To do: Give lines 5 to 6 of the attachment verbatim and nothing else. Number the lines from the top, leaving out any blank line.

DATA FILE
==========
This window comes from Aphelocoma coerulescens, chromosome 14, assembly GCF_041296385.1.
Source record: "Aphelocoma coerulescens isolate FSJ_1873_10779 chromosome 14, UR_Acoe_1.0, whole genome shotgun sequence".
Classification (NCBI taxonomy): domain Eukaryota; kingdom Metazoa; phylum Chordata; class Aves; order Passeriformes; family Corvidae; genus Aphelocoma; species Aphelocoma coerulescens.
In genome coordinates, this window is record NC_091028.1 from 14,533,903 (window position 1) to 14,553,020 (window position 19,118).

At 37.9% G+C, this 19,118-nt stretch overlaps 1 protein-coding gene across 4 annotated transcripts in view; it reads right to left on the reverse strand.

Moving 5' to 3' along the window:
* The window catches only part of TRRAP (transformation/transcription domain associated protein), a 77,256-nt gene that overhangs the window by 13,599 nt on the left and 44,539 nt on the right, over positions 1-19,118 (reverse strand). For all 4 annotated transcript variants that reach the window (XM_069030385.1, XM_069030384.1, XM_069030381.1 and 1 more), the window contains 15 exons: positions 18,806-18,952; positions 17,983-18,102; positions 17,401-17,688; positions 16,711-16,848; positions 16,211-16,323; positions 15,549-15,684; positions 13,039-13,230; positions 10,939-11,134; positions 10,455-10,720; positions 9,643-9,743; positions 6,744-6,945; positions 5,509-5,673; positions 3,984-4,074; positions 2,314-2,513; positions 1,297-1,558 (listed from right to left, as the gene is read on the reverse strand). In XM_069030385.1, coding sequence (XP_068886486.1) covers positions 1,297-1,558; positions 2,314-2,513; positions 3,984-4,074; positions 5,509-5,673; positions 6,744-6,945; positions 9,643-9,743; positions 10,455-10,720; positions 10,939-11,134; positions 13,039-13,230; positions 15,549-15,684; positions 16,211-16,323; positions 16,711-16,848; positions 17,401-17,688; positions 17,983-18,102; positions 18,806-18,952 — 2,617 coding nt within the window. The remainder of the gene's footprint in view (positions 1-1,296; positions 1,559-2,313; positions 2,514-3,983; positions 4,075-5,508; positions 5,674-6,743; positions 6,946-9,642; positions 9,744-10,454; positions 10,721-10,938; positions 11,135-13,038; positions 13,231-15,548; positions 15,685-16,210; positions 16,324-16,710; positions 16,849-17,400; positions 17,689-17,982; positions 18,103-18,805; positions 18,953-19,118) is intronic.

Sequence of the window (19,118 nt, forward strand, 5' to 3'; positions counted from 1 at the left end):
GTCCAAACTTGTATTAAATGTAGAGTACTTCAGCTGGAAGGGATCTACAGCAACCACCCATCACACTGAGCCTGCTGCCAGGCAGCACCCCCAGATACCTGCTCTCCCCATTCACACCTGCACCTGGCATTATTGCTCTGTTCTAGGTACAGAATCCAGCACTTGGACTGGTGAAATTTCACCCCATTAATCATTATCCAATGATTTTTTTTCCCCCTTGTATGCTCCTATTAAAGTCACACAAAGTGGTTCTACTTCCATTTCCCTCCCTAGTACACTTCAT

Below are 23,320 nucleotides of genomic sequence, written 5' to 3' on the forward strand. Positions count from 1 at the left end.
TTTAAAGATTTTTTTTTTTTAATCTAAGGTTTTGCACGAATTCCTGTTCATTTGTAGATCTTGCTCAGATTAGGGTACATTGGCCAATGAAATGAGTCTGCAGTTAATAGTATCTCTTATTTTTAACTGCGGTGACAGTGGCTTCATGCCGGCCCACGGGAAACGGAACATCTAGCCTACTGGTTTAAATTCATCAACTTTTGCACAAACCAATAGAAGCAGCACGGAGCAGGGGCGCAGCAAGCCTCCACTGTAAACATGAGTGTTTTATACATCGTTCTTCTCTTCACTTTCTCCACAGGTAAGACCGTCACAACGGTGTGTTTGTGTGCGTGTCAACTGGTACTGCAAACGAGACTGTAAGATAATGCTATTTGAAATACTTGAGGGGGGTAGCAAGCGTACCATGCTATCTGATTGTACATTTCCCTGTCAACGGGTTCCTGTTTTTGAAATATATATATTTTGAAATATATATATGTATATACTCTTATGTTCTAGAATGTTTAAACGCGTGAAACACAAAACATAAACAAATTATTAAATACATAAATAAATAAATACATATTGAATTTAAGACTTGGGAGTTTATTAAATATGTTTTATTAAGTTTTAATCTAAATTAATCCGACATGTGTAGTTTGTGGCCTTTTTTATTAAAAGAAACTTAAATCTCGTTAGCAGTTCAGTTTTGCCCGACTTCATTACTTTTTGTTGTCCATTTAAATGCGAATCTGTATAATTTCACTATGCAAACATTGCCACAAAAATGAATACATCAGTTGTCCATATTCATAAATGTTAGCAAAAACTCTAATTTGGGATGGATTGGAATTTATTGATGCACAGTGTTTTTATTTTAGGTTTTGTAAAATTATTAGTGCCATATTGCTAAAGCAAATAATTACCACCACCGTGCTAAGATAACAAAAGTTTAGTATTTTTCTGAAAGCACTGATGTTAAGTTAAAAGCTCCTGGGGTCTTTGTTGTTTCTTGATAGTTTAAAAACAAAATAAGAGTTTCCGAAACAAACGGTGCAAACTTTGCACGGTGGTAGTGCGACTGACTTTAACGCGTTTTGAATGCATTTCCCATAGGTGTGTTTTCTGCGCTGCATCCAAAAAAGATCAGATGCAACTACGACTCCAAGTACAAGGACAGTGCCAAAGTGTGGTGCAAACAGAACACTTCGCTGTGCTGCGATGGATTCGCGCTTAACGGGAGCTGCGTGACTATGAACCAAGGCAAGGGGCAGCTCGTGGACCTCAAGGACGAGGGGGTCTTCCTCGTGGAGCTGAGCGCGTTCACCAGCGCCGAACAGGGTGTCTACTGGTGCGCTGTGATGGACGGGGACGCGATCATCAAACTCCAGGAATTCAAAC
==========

At 37.9% G+C, this 19,118-nt stretch overlaps 1 protein-coding gene across 4 annotated transcripts in view; it reads right to left on the reverse strand.

Moving 5' to 3' along the window: